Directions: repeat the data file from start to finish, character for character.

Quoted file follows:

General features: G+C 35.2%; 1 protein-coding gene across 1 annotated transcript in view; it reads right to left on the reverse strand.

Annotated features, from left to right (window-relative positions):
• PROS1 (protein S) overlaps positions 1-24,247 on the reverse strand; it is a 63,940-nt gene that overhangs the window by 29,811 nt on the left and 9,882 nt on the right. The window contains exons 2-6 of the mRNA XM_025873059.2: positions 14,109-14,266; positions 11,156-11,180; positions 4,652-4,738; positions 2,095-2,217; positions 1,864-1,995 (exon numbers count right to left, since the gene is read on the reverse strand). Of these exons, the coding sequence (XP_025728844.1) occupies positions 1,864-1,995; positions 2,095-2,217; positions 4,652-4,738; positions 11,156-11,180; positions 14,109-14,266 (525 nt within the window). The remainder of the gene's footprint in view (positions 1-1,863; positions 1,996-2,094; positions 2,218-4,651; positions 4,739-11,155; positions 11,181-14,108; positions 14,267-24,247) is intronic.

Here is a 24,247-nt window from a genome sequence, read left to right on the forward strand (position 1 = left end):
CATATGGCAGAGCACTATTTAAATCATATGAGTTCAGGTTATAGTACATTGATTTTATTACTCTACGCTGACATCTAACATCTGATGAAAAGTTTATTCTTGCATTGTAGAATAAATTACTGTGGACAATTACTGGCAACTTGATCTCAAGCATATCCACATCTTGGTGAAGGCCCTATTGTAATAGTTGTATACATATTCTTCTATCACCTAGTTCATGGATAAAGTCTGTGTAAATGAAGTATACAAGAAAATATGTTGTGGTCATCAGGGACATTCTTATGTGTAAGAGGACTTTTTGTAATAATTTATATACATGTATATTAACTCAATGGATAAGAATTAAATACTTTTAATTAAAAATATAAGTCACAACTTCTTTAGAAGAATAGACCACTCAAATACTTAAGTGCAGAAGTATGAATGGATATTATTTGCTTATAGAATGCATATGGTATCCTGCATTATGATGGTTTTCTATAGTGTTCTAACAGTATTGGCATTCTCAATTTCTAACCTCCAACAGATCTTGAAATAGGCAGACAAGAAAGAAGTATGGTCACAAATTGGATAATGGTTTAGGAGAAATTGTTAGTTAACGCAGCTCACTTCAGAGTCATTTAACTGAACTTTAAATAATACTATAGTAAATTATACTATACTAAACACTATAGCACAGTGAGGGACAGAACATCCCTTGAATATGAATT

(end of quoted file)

General features: G+C 35.2%; 1 protein-coding gene across 1 annotated transcript in view; it reads right to left on the reverse strand.

Annotated features, from left to right (window-relative positions):
• PROS1 (protein S) overlaps positions 1-24,247 on the reverse strand; it is a 63,940-nt gene that overhangs the window by 29,811 nt on the left and 9,882 nt on the right. The window contains exons 2-6 of the mRNA XM_025873059.2: positions 14,109-14,266; positions 11,156-11,180; positions 4,652-4,738; positions 2,095-2,217; positions 1,864-1,995 (exon numbers count right to left, since the gene is read on the reverse strand). Of these exons, the coding sequence (XP_025728844.1) occupies positions 1,864-1,995; positions 2,095-2,217; positions 4,652-4,738; positions 11,156-11,180; positions 14,109-14,266 (525 nt within the window). The remainder of the gene's footprint in view (positions 1-1,863; positions 1,996-2,094; positions 2,218-4,651; positions 4,739-11,155; positions 11,181-14,108; positions 14,267-24,247) is intronic.

Here is a 24,247-nt window from a genome sequence, read left to right on the forward strand (position 1 = left end):
CATATGGCAGAGCACTATTTAAATCATATGAGTTCAGGTTATAGTACATTGATTTTATTACTCTACGCTGACATCTAACATCTGATGAAAAGTTTATTCTTGCATTGTAGAATAAATTACTGTGGACAATTACTGGCAACTTGATCTCAAGCATATCCACATCTTGGTGAAGGCCCTATTGTAATAGTTGTATACATATTCTTCTATCACCTAGTTCATGGATAAAGTCTGTGTAAATGAAGTATACAAGAAAATATGTTGTGGTCATCAGGGACATTCTTATGTGTAAGAGGACTTTTTGTAATAATTTATATACATGTATATTAACTCAATGGATAAGAATTAAATACTTTTAATTAAAAATATAAGTCACAACTTCTTTAGAAGAATAGACCACTCAAATACTTAAGTGCAGAAGTATGAATGGATATTATTTGCTTATAGAATGCATATGGTATCCTGCATTATGATGGTTTTCTATAGTGTTCTAACAGTATTGGCATTCTCAATTTCTAACCTCCAACAGATCTTGAAATAGGCAGACAAGAAAGAAGTATGGTCACAAATTGGATAATGGTTTAGGAGAAATTGTTAGTTAACGCAGCTCACTTCAGAGTCATTTAACTGAACTTTAAATAATACTATAGTAAATTATACTATACTAAACACTATAGCACAGTGAGGGACAGAACATCCCTTGAATATGAATT